The radio transmission crackled for a second, paused, and crackled again before a voice broke through: “This is NA1SS reading you loud and clear.”

Jerico Dzicek’s jaw dropped as she turned to her fellow members of the Vail Vaqueros 4-H Club’s Ham Radio Project and smiled in amazement. The voice on the other end of the radio connection belonged to NASA astronaut Kjell Lindgren, who chatted with the students as he worked aboard the International Space Station 240 miles above the Earth’s surface.

With only a 10-minute window to speak with Lindgren before the space station passed out of range, Jerico, 14, quickly took the ham radio microphone and asked her first question: “What would you do if you damaged your space suit when you were out in the field? Over.”

Amid crackles of static as volunteer ham radio technician Larry Brown fine-tuned the connection, Lindgren, a native of Taiwan who grew up in England and studied in the United States, explained the procedure, with the gist being: “We would begin going to the airlock and get back inside the vehicle.”

As Mason Fosdick, 8, held a second microphone so the 75 people gathered at the Vail Theatre of the Arts at Empire High School could hear, Zane Walker, 12, asked Lindgren whether it was hard to work without gravity.

“Zane, well, the absence of gravity up here is probably one of the most pleasant things about being in space,” Lindgren said. “But it’s definitely different.”

“It makes it very easy to get around. You can almost pretend like you’re flying around, but it does make it hard to work sometimes,” he said, explaining tools float away while he is working and the contents of bags spill upward as soon as they open.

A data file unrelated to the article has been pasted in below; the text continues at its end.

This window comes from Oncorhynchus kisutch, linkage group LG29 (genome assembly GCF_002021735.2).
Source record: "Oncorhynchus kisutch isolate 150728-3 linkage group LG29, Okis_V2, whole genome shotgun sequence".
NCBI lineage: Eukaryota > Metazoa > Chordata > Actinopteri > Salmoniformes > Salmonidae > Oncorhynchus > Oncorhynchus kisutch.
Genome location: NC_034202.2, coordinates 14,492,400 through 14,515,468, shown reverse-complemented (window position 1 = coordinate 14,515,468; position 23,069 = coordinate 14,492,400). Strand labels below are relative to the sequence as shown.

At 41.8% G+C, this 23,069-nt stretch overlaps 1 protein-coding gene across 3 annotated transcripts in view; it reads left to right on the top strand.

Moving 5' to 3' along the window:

Ham radio allows two-way communication without the use of cellphone or Internet connections and has been used around the world for more than a century.

The “ham” comes from a pejorative term used by professional operators upset that early amateurs were bogging down the radio system, says the American Radio Relay League. Amateur operators started using the term and the original meaning has largely disappeared.

In all, the seven Vail Vaqueros members asked more than a dozen questions of the astronaut, who boarded the space station in July.

Jacob Komper, 14, asked how astronauts dispose of human waste. Lindgren explained that urine is recycled into drinking water, while solid waste is securely stored.

Sitka Mitkiff, 10, wanted to know which academic subjects a future astronaut should study. Lindgren, who is a physician, recommended biology and medicine, but also added that math, engineering, and technology “are all very important subjects and they prepare you well.”

Max Walker, 12, asked how fire starts in a spacecraft.

“Max, that’s a great question and it’s certainly something we prepare for,” Lindgren said, explaining astronauts minimize sparks about the space station to avoid starting a fire.

“We also try to minimize the fuel, so most of the things in the cabin are plastic and nonflammable,” Lindgren said.

Matt Fosdick, 13, asked about Lindgren’s favorite nonessential comfort item.

“I think it would probably be the pictures of my family, my wife and my children,” Lindgren said, calling separation from his family “one of the biggest challenges” of living aboard the space station.

After the space station passed out of range, Jake Weller, 16, described the call as “truly a chance of a lifetime.”

“Being able to talk to an astronaut who is at the time up in space, using this equipment, was great,” he said.

“That was probably the coolest thing I’ve ever done, ever,” Jerico Dzicek said.

With Saturday’s call, the group became one of 24 schools and youth organizations that will speak with an astronaut aboard the space station this year, said Lani Dzicek, project leader for the Vail Vaqueros and mother of Jerico.

The call came about after the group visited the “ham shack,” as the University of Arizona’s amateur radio club’s headquarters is known, in November and the members asked Dzicek to see if they could speak with an astronaut.

“They’re all so excited right now. I think this has got everybody really excited about science and space,” she said.

Contact Curt Prendergast a 573-4224 or cprendergast@tucson.com. On Twitter @CurtTucsonStar.